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Chiang Mai Citylife > Articles > 2009 > 2009 Issue 01 > Niue . . . Unbelievable

Niue . . . Unbelievable




January, 2009

This tropical island of Niue, a 3.5 hour flight northeast from Auckland, population of approximately 1,500, is the fourth smallest independent country in the world and sits in the centre of a triangle bounded by the Cook Islands, Tonga, and the Samoas, sitting smack in the middle of the South Pacific Ocean. There are no shopping malls, cinemas, karaoke bars, casinos, or mass tourism. It is “undiscovered, unspoiled and unbelievably unlike anywhere.”

This coral island is a fascinating world where there is only one main ring road and one TV station. The entire island is WiFi-ed, and everyone leaves their car/motorbike keys in the ignition. Homes are never locked, and everyone you meet, young or old, has time to chitchat. Considered one of the world’s safest destinations, it is how life is supposed to be. It is another world.

This island nation is a speleologist’s dream made up of subterranean caves and cathedral-like limestone grottos of amazing proportions, with stalagmites and stalactites in various stages of growth. The rainforest teeming with native birds and plants is a hiker’s poison-free paradise. Because it has no rivers nor streams, there is no silt run off and the result is some of the clearest water in the world; a perfectly delightful place to dive or to swim and see the Humpbacks on their migratory route north. Between the months of June to September the whales, after feeding in the krill rich waters of the Antarctic, migrate to visit Niue where they give birth, raise their young, then rest and have fun. Niue is one of only three locations in the world where there are no restrictions on interactions with cetaceans; this was our reason for this journey.

Our guide teaches us how to be responsible in our contact with these gentle giants. Wild and free they can scare and swim off into the horizon, leaving you in a cloud of bubbles. One does not swim to a whale – the whale swims towards you and when they do it is both frightening and fascinating.

With stealth and snorkel tightly in place, we slide quietly into calm warm waters and the world below us unfolds with stunning clarity. There they were – four whales, mother with calf suckling, suspended in turquoise blue just below and in front of me. In ratio proportions, a human is to a Humpback as a mouse is to a man.

The pamphlets say, to be relaxed and respectful when swimming with whales, instead I stammer, splutter, stutter, groan and gesture wildly to nobody, like a mad woman illuminated. The whales do not fear snorkelers and one juvenile swims towards me. As I choke out a moan, I can feel my diaphragm pushing my heart into my throat, my eyes bulge and I’m sure my shape has changed. I am now one big eyeball bobbling in the water. A 40-ton knobby faced whale glides towards me gracefully, looks into my eye and dips beneath me. I’m jolted like a whip, writhing I try to swim backwards, away from its path. Mother swims past with her newborn nuzzling. They eye me as intently as I eye them. I see them seeing. I’m transfixed by their beauty and magnificence. Nearby a Humpback blows, I hear its cavernous lungs echoing, sending an electrical charge down my spine. I begin to laugh a raw laugh and realise that floating in this haze of saturated blue, I’m dizzy; my senses and imagination have been stimulated by these graceful wild Humpbacks.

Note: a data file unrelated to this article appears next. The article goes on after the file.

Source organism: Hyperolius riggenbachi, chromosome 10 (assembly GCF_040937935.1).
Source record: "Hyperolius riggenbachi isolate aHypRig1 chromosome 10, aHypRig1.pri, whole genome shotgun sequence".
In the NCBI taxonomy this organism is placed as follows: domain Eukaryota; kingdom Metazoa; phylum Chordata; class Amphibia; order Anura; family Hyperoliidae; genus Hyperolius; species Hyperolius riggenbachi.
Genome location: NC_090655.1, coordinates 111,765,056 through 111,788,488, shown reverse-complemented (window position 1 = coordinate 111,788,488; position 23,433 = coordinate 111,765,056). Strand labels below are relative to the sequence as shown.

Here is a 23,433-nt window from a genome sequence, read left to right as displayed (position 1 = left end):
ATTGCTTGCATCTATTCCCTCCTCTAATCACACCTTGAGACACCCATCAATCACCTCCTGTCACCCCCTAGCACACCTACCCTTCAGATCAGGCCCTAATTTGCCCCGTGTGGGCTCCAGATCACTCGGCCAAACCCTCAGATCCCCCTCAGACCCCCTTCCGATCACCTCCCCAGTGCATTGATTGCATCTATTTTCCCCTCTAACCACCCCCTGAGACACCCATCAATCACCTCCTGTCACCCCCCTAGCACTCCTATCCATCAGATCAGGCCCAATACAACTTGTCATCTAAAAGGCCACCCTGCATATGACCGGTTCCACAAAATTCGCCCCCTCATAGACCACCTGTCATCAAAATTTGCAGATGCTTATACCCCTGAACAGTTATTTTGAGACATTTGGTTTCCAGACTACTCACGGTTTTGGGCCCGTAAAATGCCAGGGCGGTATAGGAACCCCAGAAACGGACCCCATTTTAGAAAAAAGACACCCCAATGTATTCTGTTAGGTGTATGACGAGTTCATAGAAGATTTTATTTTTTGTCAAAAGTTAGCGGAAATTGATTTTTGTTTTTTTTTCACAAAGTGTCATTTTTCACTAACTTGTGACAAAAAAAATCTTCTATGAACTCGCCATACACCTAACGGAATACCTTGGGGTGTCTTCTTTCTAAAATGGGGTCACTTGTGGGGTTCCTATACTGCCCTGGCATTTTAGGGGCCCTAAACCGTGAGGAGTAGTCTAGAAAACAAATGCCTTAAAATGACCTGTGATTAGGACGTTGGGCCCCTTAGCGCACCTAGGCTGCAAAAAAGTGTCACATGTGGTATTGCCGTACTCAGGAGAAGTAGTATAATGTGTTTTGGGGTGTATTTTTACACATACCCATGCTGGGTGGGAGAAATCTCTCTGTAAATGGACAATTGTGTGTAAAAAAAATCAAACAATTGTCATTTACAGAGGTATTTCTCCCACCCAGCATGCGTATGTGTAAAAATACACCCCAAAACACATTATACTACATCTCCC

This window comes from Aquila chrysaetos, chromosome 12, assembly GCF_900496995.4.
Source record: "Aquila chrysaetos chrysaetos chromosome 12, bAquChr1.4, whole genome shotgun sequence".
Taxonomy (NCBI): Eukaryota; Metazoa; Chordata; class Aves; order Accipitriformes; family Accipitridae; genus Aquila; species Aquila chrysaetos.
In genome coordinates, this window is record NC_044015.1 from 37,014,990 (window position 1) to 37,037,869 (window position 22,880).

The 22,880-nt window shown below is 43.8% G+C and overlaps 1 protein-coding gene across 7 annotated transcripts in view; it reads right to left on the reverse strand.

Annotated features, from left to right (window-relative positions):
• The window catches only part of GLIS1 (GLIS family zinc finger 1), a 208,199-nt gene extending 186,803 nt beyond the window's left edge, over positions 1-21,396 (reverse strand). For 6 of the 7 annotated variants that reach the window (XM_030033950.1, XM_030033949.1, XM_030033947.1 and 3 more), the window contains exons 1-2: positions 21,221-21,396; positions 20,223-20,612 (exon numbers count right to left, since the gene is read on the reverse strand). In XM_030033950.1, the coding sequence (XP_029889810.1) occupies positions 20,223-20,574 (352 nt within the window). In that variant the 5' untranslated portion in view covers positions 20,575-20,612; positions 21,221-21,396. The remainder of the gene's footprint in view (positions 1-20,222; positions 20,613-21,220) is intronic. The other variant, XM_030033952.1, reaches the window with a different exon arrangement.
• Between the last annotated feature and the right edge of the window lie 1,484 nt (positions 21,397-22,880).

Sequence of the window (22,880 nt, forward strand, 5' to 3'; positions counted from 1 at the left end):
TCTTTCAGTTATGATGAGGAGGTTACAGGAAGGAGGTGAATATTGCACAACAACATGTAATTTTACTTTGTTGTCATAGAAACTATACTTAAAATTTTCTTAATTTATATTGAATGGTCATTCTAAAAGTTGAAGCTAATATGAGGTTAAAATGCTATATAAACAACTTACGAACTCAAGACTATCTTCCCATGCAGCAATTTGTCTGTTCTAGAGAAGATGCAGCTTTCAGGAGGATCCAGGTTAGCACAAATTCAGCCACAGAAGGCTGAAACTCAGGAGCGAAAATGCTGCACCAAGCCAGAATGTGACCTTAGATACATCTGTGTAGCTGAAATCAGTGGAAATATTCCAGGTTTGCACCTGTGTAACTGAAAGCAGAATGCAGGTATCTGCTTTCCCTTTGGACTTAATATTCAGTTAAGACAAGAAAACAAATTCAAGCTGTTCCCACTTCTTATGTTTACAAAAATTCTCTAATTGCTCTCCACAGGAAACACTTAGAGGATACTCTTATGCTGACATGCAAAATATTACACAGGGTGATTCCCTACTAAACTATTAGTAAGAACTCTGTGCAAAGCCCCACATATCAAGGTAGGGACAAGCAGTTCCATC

I climb back into the Zodiac with four fellow snorkelers. The encounter lasted 1.5 hours (3 dives each lasting 30 minutes). I shall never forget this experience as long as I live – never. In the distance, a blow from a cetacean catches my ear, a final farewell? All of us sit in silence with eyes that have that soft-boiled look like mourners at a funeral. Our swim is over.

There is no amount of well-crafted superlatives or silken prose that can do justice to describing a whale encounter. There is no language. Once you have looked into a magnificently alive eye of a nursing calf gliding by beside a protective mother Humpback, heard and felt the vibrations of the whale’s blow or watched it breach heaven bound or heard their hauntingly beautiful song, or been mesmerised by the grace of movement through the water, you will never be quite the same – ever.

On our last day, we cycle around the entire island. It takes four and a half hours including breaks to study the lizards, the colour of the leaves, to hydrate and talk to the locals. Everyone either waves or chats to us. An elderly Niuean gentleman, shuffling through his garden stops to ask where we are from. “We are Canadians, from Toronto.”

“Toronto? I have a sister living in Toronto.”

I answer, “I hope that the Torontonians are as nice to your sister as the Niueans have been to us.”

He solemnly shakes his head and responds quietly, “It is so easy to be kind.”

Kindness is a reflection of putting others first and placing less importance on ourselves. Whether it’s in the form of a smile, a conversation, a car lift, a sharing of food or welcoming handshakes, kind gestures in Niue are alive and blossoming. Niue is simply and unbelievably magical.